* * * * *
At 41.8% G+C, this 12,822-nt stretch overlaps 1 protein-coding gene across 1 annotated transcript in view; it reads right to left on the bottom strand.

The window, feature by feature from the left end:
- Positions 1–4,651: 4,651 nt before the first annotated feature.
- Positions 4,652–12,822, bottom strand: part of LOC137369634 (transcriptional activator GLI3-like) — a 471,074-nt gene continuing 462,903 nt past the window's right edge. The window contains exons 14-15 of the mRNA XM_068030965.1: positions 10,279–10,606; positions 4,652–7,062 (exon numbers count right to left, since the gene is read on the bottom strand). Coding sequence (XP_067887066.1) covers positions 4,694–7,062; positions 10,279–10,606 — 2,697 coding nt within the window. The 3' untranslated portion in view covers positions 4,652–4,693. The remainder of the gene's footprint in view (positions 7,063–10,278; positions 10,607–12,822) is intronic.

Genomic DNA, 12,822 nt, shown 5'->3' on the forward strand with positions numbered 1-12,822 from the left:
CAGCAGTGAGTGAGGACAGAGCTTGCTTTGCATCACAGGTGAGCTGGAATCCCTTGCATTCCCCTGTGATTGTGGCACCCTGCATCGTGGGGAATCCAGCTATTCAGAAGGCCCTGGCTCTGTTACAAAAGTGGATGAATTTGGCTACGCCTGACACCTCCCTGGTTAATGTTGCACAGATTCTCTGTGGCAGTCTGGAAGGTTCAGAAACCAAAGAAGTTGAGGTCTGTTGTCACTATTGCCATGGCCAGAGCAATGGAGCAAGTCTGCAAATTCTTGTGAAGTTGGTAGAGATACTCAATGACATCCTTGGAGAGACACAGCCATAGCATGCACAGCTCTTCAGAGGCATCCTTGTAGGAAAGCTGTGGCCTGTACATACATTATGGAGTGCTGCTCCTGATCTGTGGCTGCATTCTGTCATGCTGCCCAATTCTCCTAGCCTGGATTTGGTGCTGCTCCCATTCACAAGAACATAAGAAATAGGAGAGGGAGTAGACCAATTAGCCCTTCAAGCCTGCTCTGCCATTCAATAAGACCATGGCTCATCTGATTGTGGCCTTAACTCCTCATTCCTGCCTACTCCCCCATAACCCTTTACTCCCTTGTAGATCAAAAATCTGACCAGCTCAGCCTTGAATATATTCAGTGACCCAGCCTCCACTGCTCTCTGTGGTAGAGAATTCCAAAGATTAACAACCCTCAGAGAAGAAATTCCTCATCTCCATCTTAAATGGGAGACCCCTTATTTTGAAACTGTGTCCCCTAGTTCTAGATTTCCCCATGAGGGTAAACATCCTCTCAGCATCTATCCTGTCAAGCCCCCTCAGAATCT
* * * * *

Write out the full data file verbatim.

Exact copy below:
At 41.8% G+C, this 12,822-nt stretch overlaps 1 protein-coding gene across 1 annotated transcript in view; it reads right to left on the bottom strand.

The window, feature by feature from the left end:
- Positions 1–4,651: 4,651 nt before the first annotated feature.
- Positions 4,652–12,822, bottom strand: part of LOC137369634 (transcriptional activator GLI3-like) — a 471,074-nt gene continuing 462,903 nt past the window's right edge. The window contains exons 14-15 of the mRNA XM_068030965.1: positions 10,279–10,606; positions 4,652–7,062 (exon numbers count right to left, since the gene is read on the bottom strand). Coding sequence (XP_067887066.1) covers positions 4,694–7,062; positions 10,279–10,606 — 2,697 coding nt within the window. The 3' untranslated portion in view covers positions 4,652–4,693. The remainder of the gene's footprint in view (positions 7,063–10,278; positions 10,607–12,822) is intronic.

Genomic DNA, 12,822 nt, shown 5'->3' on the forward strand with positions numbered 1-12,822 from the left:
CAGCAGTGAGTGAGGACAGAGCTTGCTTTGCATCACAGGTGAGCTGGAATCCCTTGCATTCCCCTGTGATTGTGGCACCCTGCATCGTGGGGAATCCAGCTATTCAGAAGGCCCTGGCTCTGTTACAAAAGTGGATGAATTTGGCTACGCCTGACACCTCCCTGGTTAATGTTGCACAGATTCTCTGTGGCAGTCTGGAAGGTTCAGAAACCAAAGAAGTTGAGGTCTGTTGTCACTATTGCCATGGCCAGAGCAATGGAGCAAGTCTGCAAATTCTTGTGAAGTTGGTAGAGATACTCAATGACATCCTTGGAGAGACACAGCCATAGCATGCACAGCTCTTCAGAGGCATCCTTGTAGGAAAGCTGTGGCCTGTACATACATTATGGAGTGCTGCTCCTGATCTGTGGCTGCATTCTGTCATGCTGCCCAATTCTCCTAGCCTGGATTTGGTGCTGCTCCCATTCACAAGAACATAAGAAATAGGAGAGGGAGTAGACCAATTAGCCCTTCAAGCCTGCTCTGCCATTCAATAAGACCATGGCTCATCTGATTGTGGCCTTAACTCCTCATTCCTGCCTACTCCCCCATAACCCTTTACTCCCTTGTAGATCAAAAATCTGACCAGCTCAGCCTTGAATATATTCAGTGACCCAGCCTCCACTGCTCTCTGTGGTAGAGAATTCCAAAGATTAACAACCCTCAGAGAAGAAATTCCTCATCTCCATCTTAAATGGGAGACCCCTTATTTTGAAACTGTGTCCCCTAGTTCTAGATTTCCCCATGAGGGTAAACATCCTCTCAGCATCTATCCTGTCAAGCCCCCTCAGAATCT